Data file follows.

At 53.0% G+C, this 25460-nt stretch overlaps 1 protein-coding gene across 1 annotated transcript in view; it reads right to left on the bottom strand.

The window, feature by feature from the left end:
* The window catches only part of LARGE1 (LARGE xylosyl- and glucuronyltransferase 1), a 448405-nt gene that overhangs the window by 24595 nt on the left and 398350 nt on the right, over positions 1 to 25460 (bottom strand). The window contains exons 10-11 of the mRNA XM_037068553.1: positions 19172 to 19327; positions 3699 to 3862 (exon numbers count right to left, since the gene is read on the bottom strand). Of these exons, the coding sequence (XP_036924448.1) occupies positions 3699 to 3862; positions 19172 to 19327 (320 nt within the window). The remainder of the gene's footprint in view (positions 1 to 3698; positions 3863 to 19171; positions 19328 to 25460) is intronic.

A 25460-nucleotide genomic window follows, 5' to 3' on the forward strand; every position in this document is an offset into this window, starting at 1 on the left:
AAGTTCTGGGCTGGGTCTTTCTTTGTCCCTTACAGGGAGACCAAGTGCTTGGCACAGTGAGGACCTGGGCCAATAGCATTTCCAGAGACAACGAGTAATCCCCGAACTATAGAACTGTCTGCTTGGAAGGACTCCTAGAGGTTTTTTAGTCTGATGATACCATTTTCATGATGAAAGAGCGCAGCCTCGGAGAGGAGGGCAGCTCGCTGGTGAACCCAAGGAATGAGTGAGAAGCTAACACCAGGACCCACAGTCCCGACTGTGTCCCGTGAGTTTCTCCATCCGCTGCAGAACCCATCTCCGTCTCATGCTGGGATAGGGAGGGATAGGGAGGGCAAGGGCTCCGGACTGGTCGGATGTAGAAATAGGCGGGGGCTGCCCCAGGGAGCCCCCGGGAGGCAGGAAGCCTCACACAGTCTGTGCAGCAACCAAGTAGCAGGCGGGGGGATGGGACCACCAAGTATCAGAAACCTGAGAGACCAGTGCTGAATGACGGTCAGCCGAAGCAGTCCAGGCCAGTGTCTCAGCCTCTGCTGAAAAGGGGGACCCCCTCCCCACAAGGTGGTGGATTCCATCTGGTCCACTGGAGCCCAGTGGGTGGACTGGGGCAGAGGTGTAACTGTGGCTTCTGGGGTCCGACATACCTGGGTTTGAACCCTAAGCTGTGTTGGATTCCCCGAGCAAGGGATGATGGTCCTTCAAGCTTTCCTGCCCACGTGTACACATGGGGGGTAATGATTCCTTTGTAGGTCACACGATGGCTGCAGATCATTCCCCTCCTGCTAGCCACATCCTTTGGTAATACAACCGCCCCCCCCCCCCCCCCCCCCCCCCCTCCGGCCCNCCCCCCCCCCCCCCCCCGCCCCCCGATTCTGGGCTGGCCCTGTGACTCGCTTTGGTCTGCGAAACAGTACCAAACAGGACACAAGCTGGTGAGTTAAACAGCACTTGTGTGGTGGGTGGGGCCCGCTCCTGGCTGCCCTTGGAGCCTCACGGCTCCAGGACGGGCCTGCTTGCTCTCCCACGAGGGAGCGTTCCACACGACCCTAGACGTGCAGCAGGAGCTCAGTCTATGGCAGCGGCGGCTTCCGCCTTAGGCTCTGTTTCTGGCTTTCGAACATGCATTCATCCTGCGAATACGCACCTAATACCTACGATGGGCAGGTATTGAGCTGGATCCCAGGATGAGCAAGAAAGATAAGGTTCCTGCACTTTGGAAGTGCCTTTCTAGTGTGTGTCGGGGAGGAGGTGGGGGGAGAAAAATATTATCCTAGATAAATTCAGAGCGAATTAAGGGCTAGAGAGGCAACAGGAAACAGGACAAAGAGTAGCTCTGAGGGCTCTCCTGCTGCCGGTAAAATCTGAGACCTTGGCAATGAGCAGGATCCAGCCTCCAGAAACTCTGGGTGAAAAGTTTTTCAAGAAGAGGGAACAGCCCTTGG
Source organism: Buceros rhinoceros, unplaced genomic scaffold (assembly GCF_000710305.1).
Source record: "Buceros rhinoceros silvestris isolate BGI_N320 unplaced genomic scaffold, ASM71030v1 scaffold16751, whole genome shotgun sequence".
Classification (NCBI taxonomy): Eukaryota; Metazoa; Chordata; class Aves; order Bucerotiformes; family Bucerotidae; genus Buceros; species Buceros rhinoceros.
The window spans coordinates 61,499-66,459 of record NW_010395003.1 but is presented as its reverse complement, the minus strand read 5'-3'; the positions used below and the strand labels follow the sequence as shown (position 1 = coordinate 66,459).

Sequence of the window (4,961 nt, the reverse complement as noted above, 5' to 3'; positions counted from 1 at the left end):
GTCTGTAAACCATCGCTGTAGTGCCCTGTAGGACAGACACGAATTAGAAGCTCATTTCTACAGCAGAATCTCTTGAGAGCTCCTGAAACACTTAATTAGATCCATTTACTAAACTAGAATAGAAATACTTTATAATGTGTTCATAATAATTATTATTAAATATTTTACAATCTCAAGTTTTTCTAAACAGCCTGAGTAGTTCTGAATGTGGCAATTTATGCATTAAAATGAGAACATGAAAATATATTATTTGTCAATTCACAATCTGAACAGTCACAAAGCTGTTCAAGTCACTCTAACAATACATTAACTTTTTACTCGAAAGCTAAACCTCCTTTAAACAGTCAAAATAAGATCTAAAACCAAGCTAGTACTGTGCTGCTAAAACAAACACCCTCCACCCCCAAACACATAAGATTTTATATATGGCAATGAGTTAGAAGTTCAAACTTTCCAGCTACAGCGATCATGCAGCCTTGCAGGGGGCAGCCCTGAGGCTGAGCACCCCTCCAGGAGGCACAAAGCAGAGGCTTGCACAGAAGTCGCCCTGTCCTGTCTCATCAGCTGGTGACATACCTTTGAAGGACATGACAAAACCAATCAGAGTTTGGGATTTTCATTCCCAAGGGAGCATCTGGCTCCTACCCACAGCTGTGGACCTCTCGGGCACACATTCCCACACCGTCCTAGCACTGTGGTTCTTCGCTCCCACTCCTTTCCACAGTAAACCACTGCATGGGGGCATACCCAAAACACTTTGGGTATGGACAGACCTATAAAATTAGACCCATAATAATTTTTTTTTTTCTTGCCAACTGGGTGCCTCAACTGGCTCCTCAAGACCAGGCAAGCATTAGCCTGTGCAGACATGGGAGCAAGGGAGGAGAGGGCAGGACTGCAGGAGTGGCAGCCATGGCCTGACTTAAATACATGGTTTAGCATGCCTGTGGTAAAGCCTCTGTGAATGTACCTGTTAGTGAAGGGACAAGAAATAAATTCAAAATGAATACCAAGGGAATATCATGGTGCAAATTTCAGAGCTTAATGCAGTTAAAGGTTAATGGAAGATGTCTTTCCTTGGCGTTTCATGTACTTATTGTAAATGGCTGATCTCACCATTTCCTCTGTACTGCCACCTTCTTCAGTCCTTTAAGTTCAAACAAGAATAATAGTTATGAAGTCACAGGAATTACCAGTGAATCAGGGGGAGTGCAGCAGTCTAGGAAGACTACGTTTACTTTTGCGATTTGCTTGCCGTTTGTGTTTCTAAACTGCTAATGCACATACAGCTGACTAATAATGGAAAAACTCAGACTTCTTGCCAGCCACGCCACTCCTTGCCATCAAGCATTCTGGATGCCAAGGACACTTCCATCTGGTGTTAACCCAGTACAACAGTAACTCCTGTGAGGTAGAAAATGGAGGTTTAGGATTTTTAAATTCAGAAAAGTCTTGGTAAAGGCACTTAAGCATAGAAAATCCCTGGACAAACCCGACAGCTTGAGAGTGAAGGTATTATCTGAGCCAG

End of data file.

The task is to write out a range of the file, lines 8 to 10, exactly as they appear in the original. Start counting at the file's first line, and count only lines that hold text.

Classification (NCBI taxonomy): Eukaryota; Metazoa; Chordata; class Aves; order Bucerotiformes; family Bucerotidae; genus Buceros; species Buceros rhinoceros.
The window spans coordinates 61,499-66,459 of record NW_010395003.1 but is presented as its reverse complement, the minus strand read 5'-3'; the positions used below and the strand labels follow the sequence as shown (position 1 = coordinate 66,459).

Sequence of the window (4,961 nt, the reverse complement as noted above, 5' to 3'; positions counted from 1 at the left end):